Posted on Friday, December 21st, 2007 by Peter Sciretta
I’ve always wondered what director Michel Gondry (Enternal Sunshine, Science of Sleep, Be Kind Rewind) worked on while being an artist-in-residence at MIT . In the new issue of WiReD Magazine,Â Gondry talks about some of the crazy science experiments during his time serving as an MIT AIR.
Gondry spent 2005 as an artist-in-residence at Nerdland. That’s the name his 16-year-old son bestowed on MIT, which invited Gondry there to pursue his interest in neuroscience. “They understand the connection between science and the arts,” Gondry says of the school. “It’s very blurry. It was brainstorming all the time.” At MIT, Gondry tried out some unusual notions about special effects. His idea was to combine digital technology and chemistry. “People are always thinking to make everything digital,” Gondry says. “The key would be to do an interface between the digital, for the control, and the chemical, for the reaction. If you can get the two worlds together, you can make the best effects ever.” In one experiment, for instance, Gondry mixed up a paste of cornstarch and water. He placed the paste on a plate and wired it to a speaker, then added a strobe light. By changing the speaker’s frequency, he created reverb on the plate, and the concoction bubbled and spewed into strange and beautiful shapes.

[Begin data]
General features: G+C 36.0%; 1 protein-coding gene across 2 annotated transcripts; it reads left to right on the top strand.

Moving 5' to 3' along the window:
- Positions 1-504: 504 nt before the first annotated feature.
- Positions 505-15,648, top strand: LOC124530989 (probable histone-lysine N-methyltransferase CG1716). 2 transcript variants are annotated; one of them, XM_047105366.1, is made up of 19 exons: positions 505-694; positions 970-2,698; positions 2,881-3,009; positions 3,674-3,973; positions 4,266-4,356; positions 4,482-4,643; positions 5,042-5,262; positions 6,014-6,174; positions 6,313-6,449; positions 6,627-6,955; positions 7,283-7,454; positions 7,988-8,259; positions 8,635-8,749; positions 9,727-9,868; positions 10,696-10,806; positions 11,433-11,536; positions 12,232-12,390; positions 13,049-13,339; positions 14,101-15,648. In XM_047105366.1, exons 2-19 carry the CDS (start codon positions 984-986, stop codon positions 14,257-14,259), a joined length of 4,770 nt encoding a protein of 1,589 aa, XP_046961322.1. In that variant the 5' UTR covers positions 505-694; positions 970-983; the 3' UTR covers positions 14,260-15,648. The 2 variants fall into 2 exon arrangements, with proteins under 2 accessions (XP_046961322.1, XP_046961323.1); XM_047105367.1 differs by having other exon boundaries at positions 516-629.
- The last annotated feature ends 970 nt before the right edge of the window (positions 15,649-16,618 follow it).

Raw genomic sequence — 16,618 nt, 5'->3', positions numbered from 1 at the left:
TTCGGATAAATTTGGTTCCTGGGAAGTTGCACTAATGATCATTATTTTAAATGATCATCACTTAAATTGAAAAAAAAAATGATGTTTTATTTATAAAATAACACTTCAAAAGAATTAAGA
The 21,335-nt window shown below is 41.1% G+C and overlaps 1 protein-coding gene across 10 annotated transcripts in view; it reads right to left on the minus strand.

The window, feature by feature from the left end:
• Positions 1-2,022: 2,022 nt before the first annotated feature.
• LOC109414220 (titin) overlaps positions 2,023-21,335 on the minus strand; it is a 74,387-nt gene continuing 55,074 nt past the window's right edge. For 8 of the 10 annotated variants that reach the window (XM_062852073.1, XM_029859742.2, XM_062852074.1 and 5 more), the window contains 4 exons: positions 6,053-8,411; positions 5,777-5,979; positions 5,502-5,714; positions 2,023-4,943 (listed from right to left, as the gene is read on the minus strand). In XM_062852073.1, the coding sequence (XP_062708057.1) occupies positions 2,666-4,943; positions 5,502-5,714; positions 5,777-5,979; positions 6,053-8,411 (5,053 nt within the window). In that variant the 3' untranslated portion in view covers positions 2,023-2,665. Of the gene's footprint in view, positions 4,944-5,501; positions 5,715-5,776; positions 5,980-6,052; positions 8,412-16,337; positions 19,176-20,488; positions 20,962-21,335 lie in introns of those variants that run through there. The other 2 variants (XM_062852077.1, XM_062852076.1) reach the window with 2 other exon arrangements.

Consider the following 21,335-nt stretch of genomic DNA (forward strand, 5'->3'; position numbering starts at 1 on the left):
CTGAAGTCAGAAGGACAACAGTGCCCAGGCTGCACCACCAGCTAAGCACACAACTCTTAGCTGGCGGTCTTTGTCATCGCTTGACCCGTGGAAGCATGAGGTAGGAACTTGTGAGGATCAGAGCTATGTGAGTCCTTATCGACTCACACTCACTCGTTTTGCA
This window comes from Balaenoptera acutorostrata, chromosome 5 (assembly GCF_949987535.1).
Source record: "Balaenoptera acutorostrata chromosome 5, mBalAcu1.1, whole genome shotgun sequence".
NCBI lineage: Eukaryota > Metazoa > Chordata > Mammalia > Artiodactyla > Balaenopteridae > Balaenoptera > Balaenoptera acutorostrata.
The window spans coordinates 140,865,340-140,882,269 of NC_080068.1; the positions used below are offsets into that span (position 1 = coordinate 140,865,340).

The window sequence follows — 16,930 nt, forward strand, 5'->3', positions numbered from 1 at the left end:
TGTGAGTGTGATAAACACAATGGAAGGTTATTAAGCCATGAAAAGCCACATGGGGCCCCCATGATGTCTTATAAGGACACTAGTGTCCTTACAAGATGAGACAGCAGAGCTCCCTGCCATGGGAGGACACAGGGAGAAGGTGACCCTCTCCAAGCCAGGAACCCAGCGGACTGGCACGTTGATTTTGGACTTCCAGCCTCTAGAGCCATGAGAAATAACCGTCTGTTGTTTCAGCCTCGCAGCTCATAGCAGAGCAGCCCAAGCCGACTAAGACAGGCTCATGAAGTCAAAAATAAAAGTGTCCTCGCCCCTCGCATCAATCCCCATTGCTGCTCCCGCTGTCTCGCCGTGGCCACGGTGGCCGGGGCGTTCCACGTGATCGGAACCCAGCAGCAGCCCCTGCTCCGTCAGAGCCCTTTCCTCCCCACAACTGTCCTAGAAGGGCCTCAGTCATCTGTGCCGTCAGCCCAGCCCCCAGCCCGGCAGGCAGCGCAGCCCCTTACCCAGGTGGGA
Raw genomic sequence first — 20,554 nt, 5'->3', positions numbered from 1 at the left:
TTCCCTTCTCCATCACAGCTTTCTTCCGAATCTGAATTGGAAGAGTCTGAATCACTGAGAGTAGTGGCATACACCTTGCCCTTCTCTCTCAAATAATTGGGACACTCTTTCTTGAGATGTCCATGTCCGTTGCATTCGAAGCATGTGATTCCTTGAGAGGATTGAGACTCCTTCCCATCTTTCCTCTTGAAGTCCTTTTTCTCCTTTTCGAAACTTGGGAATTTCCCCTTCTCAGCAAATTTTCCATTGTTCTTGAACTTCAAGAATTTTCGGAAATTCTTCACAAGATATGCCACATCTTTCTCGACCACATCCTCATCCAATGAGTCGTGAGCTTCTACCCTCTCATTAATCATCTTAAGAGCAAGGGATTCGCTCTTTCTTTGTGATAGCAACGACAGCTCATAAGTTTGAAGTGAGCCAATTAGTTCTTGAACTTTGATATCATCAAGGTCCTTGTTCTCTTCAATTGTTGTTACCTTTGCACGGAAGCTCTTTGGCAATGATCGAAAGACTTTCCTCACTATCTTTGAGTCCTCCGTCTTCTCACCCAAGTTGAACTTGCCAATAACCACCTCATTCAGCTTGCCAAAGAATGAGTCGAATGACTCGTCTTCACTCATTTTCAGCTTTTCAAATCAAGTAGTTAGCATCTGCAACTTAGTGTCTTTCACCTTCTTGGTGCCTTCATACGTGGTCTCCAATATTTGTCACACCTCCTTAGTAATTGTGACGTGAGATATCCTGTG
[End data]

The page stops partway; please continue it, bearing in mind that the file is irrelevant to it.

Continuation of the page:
Gondry also talks about a film which he wrote (but never shot).
It was one long special effect. “A single scene would be played twice, identically,” Gondry says. “But in the context of the beginning it would mean one thing, and in the context of the ending it would mean something completely different.” The film is a loop, a device Gondry used in Eternal Sunshine and which he draws on again in the structure of Be Kind. “I make a loop because when you reach the end, you come back to the beginning.” He grabs a scrap of yellow paper, tears off a long piece, and bends each end in a different direction, creating a MÃ¶bius strip. “You fold a 2-D space into a 3-D space,” he says, holding up the looped paper. “You create a depth that doesn’t exist. It becomes something much closer to what’s in your head.”
Sounds interesting, but could it work? With Gondry at the helm, anything is possible.Cool Posts From Around the Web: